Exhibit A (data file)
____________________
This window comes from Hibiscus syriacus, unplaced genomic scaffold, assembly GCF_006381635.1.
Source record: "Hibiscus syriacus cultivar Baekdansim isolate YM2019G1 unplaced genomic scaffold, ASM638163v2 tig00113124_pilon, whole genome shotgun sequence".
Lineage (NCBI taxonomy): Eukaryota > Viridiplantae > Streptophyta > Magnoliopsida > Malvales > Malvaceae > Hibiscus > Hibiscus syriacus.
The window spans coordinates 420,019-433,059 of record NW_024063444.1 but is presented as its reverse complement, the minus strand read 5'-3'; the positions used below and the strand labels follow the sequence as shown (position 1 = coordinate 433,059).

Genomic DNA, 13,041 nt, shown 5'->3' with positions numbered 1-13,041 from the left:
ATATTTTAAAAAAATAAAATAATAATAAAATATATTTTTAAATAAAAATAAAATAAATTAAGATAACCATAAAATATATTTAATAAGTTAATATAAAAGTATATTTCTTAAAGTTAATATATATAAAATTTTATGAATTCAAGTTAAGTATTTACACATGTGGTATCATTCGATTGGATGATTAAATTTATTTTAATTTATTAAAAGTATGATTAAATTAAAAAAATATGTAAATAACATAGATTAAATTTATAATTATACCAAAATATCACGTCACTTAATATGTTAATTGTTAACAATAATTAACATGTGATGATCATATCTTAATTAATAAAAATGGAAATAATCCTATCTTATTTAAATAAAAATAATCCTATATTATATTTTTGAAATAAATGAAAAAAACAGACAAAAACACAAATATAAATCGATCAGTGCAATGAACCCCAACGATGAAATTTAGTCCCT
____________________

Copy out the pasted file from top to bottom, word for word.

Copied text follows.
This window comes from Hibiscus syriacus, unplaced genomic scaffold, assembly GCF_006381635.1.
Source record: "Hibiscus syriacus cultivar Baekdansim isolate YM2019G1 unplaced genomic scaffold, ASM638163v2 tig00113124_pilon, whole genome shotgun sequence".
Lineage (NCBI taxonomy): Eukaryota > Viridiplantae > Streptophyta > Magnoliopsida > Malvales > Malvaceae > Hibiscus > Hibiscus syriacus.
The window spans coordinates 420,019-433,059 of record NW_024063444.1 but is presented as its reverse complement, the minus strand read 5'-3'; the positions used below and the strand labels follow the sequence as shown (position 1 = coordinate 433,059).

Genomic DNA, 13,041 nt, shown 5'->3' with positions numbered 1-13,041 from the left:
ATATTTTAAAAAAATAAAATAATAATAAAATATATTTTTAAATAAAAATAAAATAAATTAAGATAACCATAAAATATATTTAATAAGTTAATATAAAAGTATATTTCTTAAAGTTAATATATATAAAATTTTATGAATTCAAGTTAAGTATTTACACATGTGGTATCATTCGATTGGATGATTAAATTTATTTTAATTTATTAAAAGTATGATTAAATTAAAAAAATATGTAAATAACATAGATTAAATTTATAATTATACCAAAATATCACGTCACTTAATATGTTAATTGTTAACAATAATTAACATGTGATGATCATATCTTAATTAATAAAAATGGAAATAATCCTATCTTATTTAAATAAAAATAATCCTATATTATATTTTTGAAATAAATGAAAAAAACAGACAAAAACACAAATATAAATCGATCAGTGCAATGAACCCCAACGATGAAATTTAGTCCCT